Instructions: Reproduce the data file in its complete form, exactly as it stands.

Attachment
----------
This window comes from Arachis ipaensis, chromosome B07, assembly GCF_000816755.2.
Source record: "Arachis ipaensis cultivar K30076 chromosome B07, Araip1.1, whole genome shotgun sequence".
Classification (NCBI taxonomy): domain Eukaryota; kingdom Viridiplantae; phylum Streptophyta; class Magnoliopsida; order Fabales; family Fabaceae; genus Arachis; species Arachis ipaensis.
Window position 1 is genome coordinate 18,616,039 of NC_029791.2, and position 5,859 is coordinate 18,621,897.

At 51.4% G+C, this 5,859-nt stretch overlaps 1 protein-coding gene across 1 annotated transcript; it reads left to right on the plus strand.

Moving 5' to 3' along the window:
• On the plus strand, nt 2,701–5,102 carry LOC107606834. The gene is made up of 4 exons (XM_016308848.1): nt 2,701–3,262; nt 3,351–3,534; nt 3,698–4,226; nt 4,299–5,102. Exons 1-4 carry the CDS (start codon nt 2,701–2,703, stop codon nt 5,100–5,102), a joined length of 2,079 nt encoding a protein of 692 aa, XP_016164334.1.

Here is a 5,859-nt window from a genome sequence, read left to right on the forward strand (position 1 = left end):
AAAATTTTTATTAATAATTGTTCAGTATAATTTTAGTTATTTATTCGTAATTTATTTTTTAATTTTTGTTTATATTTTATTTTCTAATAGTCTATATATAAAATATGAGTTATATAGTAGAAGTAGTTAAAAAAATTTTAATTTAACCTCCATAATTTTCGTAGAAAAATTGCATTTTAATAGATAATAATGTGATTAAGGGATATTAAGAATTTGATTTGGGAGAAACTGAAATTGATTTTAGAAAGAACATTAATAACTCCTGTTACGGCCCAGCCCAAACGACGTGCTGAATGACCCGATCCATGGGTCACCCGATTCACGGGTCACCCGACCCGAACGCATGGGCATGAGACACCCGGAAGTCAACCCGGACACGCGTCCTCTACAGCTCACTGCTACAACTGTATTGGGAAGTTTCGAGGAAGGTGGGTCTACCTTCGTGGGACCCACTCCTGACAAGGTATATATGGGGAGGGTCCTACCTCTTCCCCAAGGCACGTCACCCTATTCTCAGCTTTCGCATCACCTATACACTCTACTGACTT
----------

This window comes from Arachis ipaensis, chromosome B07, assembly GCF_000816755.2.
Source record: "Arachis ipaensis cultivar K30076 chromosome B07, Araip1.1, whole genome shotgun sequence".
Classification (NCBI taxonomy): domain Eukaryota; kingdom Viridiplantae; phylum Streptophyta; class Magnoliopsida; order Fabales; family Fabaceae; genus Arachis; species Arachis ipaensis.
Window position 1 is genome coordinate 18,616,039 of NC_029791.2, and position 5,859 is coordinate 18,621,897.

At 51.4% G+C, this 5,859-nt stretch overlaps 1 protein-coding gene across 1 annotated transcript; it reads left to right on the plus strand.

Moving 5' to 3' along the window:
• On the plus strand, nt 2,701–5,102 carry LOC107606834. The gene is made up of 4 exons (XM_016308848.1): nt 2,701–3,262; nt 3,351–3,534; nt 3,698–4,226; nt 4,299–5,102. Exons 1-4 carry the CDS (start codon nt 2,701–2,703, stop codon nt 5,100–5,102), a joined length of 2,079 nt encoding a protein of 692 aa, XP_016164334.1.

Here is a 5,859-nt window from a genome sequence, read left to right on the forward strand (position 1 = left end):
AAAATTTTTATTAATAATTGTTCAGTATAATTTTAGTTATTTATTCGTAATTTATTTTTTAATTTTTGTTTATATTTTATTTTCTAATAGTCTATATATAAAATATGAGTTATATAGTAGAAGTAGTTAAAAAAATTTTAATTTAACCTCCATAATTTTCGTAGAAAAATTGCATTTTAATAGATAATAATGTGATTAAGGGATATTAAGAATTTGATTTGGGAGAAACTGAAATTGATTTTAGAAAGAACATTAATAACTCCTGTTACGGCCCAGCCCAAACGACGTGCTGAATGACCCGATCCATGGGTCACCCGATTCACGGGTCACCCGACCCGAACGCATGGGCATGAGACACCCGGAAGTCAACCCGGACACGCGTCCTCTACAGCTCACTGCTACAACTGTATTGGGAAGTTTCGAGGAAGGTGGGTCTACCTTCGTGGGACCCACTCCTGACAAGGTATATATGGGGAGGGTCCTACCTCTTCCCCAAGGCACGTCACCCTATTCTCAGCTTTCGCATCACCTATACACTCTACTGACTT